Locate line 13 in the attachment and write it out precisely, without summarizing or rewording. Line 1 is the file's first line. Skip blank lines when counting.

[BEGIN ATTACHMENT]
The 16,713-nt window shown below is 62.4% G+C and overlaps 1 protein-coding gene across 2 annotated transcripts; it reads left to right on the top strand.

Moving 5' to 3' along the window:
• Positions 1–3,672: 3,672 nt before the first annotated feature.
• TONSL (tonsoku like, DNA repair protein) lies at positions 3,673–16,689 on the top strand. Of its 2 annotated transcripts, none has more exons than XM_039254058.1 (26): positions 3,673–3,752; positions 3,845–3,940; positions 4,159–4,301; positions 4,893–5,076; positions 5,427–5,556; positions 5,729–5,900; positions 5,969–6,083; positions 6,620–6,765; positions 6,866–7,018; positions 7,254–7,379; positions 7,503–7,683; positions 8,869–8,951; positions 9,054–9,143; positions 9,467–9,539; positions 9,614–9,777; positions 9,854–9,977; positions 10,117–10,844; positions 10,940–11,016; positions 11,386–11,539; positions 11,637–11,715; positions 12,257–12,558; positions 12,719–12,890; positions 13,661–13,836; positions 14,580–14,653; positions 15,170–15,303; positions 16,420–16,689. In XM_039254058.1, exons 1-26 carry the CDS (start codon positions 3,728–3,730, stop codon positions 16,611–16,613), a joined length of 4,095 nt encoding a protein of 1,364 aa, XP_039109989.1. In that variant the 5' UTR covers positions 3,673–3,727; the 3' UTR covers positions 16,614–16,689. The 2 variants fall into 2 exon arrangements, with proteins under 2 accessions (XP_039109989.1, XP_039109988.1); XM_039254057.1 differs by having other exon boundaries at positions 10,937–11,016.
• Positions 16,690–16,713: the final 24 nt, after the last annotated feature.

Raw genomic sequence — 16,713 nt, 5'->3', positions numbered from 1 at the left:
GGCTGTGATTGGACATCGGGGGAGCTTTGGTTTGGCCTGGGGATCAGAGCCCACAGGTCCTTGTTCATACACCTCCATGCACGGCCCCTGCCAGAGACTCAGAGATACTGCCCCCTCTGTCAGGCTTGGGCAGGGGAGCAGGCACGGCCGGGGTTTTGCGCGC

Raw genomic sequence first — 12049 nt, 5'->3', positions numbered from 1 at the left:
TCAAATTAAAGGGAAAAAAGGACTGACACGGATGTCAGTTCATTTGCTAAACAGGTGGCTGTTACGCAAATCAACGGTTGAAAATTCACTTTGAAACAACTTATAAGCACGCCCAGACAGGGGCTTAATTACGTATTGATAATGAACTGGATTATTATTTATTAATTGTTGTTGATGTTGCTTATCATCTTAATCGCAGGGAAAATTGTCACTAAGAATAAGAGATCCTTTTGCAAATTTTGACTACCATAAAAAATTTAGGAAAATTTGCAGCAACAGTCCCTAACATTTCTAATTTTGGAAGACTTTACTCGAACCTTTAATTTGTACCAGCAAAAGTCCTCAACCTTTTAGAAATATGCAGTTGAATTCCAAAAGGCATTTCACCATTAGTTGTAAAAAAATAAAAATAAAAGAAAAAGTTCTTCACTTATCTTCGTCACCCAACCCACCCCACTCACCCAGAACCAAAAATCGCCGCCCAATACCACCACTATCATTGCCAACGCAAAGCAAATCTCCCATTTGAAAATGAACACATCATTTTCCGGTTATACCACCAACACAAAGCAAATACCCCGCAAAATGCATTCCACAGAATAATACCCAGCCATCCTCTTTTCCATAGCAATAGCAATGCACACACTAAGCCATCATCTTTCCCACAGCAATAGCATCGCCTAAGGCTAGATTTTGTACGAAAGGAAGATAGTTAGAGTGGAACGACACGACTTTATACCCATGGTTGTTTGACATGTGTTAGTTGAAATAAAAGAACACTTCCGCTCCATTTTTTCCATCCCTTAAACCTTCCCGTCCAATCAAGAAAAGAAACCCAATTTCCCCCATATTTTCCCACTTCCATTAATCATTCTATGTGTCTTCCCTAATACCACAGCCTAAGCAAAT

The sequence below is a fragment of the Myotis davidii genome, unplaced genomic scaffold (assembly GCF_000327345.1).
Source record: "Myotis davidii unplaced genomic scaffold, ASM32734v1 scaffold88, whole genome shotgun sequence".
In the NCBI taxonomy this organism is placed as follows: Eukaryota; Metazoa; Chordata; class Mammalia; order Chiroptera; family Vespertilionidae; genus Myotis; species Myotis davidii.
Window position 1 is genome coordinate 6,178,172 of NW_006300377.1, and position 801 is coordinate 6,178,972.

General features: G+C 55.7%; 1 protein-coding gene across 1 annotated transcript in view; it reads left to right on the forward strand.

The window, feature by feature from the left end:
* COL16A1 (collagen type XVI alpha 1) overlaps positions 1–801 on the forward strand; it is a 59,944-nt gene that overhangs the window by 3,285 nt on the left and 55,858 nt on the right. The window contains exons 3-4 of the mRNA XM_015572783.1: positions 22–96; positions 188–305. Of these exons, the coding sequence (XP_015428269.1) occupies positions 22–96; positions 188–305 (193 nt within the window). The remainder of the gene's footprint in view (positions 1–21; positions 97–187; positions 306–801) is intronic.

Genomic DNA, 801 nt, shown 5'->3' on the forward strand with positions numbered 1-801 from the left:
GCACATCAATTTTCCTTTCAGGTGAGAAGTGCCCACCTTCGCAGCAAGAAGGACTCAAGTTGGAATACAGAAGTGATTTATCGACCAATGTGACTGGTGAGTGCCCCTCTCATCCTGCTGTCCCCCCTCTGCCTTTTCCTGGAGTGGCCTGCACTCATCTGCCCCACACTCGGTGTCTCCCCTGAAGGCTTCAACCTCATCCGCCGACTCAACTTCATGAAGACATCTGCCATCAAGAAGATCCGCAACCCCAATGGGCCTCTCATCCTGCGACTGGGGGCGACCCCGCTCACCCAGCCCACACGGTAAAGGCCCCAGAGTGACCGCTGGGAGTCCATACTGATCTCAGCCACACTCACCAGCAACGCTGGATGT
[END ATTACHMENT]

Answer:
Window position 1 is genome coordinate 6,178,172 of NW_006300377.1, and position 801 is coordinate 6,178,972.